Israel condemns West Bank mosque attack

AFP , Tuesday 6 Sep 2011

Benjamin Netanyahu condemns Monday's attacks on a mosque in West Bank, and "believes that such extremist acts are intended to harm the delicate fabric of relations between religions and cultures in Israel"

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A Palestinian man looks at Hebrew writing on the wall of a mosque in the West Bank village of Qusra, near Nablus September 5, 2011 (Reuters)


Israeli Prime Minister Benjamin Netanyahu on Tuesday condemned an arson attack against a West Bank mosque a day earlier, which came after Israeli police dismantled three homes in a Jewish settlement.

"Netanyahu condemns the torching of the mosque near Nablus that followed the demolition of the houses in Migron," said a statement issued by his office.

"The prime minister believes that such extremist acts are intended to harm the delicate fabric of relations between religions and cultures in Israel, which he acts to maintain," it added.

Netanyahu's office said he had ordered law enforcement authorities to arrest and prosecute those behind the attack in the West Bank village of Qusra.

The mosque in Qusra, some 15 kilometres (12 miles) southeast of Nablus, was damaged when two tires were set alight on the ground floor of the building, which was being used as a storage area, residents said, blaming Jewish settlers.

An AFP correspondent said Hebrew graffiti on the outside walls included insults against the Prophet Mohammed, a Star of David, and "Migron" -- the name of the settlement outpost near Ramallah, which was partially dismantled by police overnight on Monday.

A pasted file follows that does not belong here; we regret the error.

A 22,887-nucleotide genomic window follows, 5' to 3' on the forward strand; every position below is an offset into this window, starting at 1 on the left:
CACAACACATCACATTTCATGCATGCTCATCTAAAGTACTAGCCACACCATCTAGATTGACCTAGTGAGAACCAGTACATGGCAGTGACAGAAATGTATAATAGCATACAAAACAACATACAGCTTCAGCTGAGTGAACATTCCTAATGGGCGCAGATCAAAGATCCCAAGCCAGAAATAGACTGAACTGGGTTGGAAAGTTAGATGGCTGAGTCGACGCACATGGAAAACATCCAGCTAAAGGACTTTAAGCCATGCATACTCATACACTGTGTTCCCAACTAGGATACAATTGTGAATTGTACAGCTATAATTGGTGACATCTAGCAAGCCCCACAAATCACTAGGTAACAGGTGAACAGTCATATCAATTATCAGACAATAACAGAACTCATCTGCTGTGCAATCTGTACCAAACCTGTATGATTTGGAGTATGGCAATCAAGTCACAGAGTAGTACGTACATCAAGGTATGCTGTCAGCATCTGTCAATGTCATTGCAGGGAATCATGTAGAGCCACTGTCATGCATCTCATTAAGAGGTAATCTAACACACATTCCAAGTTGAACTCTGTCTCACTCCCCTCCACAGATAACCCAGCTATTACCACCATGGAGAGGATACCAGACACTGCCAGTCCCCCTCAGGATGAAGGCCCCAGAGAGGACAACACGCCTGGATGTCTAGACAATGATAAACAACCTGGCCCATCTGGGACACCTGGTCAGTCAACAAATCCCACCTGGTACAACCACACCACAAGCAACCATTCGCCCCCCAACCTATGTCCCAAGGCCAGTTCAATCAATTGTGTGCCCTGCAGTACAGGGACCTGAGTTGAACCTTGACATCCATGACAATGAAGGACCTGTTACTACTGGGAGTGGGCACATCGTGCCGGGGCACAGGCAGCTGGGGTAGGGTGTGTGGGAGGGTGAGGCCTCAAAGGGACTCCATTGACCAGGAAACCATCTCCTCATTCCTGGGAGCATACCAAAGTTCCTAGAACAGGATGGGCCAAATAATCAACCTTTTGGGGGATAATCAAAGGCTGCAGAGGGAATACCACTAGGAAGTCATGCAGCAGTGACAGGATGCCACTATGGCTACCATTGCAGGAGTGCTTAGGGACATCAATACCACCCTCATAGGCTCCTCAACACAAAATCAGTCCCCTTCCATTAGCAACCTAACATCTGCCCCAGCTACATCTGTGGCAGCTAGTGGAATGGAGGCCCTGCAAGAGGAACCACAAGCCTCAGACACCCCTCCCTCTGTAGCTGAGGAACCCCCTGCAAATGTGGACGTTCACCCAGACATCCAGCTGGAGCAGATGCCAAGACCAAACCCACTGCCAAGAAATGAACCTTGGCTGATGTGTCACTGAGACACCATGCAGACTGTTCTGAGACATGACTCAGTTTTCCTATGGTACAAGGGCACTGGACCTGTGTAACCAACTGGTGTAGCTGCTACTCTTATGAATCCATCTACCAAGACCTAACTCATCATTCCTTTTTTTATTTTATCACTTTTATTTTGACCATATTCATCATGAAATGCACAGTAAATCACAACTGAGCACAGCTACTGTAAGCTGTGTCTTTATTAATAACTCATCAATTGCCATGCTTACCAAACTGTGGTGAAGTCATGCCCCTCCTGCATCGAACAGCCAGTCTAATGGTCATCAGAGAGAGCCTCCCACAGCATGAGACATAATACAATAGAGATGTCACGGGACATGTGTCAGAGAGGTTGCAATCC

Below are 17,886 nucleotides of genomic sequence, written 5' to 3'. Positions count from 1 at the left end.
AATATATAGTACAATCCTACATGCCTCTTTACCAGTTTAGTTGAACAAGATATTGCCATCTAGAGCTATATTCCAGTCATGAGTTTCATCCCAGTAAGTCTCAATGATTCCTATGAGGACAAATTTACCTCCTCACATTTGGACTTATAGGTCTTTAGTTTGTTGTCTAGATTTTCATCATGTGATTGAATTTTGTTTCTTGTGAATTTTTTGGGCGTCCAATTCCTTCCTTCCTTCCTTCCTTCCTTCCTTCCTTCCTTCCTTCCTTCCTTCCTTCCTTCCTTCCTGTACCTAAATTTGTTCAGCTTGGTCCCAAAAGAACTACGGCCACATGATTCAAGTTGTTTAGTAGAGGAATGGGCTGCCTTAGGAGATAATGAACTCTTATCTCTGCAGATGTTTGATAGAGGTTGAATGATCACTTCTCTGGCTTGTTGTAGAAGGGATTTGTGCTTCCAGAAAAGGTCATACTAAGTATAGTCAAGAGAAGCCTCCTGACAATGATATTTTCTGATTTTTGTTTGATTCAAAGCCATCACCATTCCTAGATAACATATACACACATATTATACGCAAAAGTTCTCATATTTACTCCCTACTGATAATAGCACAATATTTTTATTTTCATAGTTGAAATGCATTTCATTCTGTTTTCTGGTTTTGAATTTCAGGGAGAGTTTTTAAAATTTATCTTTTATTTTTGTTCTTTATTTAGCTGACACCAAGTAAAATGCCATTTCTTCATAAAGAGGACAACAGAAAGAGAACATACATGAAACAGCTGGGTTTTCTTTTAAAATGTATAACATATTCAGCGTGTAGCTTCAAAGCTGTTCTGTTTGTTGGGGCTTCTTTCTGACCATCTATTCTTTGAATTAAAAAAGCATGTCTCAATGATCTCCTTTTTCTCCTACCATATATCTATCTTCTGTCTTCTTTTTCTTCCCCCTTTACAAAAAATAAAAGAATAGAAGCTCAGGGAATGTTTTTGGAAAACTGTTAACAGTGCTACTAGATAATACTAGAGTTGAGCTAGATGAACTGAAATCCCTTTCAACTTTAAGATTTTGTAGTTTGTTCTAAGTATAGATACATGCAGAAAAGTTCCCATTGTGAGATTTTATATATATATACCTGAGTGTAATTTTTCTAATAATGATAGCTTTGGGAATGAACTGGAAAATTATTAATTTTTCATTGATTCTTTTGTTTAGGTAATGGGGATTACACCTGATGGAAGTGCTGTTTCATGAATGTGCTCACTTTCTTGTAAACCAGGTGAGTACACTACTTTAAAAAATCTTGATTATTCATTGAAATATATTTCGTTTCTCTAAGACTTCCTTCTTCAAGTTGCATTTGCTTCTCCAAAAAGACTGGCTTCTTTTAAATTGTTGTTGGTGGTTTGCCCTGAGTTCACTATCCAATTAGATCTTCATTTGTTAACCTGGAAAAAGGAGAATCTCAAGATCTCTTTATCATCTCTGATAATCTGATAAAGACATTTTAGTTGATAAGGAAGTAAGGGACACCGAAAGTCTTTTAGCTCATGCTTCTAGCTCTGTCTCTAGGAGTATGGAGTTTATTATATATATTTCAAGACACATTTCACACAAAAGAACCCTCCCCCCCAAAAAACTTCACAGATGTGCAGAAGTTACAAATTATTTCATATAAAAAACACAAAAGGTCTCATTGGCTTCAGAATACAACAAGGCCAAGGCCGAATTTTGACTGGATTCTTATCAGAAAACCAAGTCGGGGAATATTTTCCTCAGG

The attack was very similar to another arson attack on a mosque in a nearby village which took place in early June, just days after police had demolished an outpost called Alei Ayin, sparking fierce clashes with settlers.

Monday's attack came after hundreds of police and soldiers entered Migron and dismantled three structures in accordance with a defence ministry order backed by the Israeli Supreme Court.

Hardline settlers have adopted what they call a "price tag" policy under which they attack Palestinians and their property in response to Israeli government measures against settlements.

Israel considers settlement outposts built in the West Bank without government approval to be illegal, and often sends security personnel to demolish them. They usually consist of little more than a few trailers.

The international community considers all settlements built in the occupied West Bank, including annexed Arab east Jerusalem, to be illegal.

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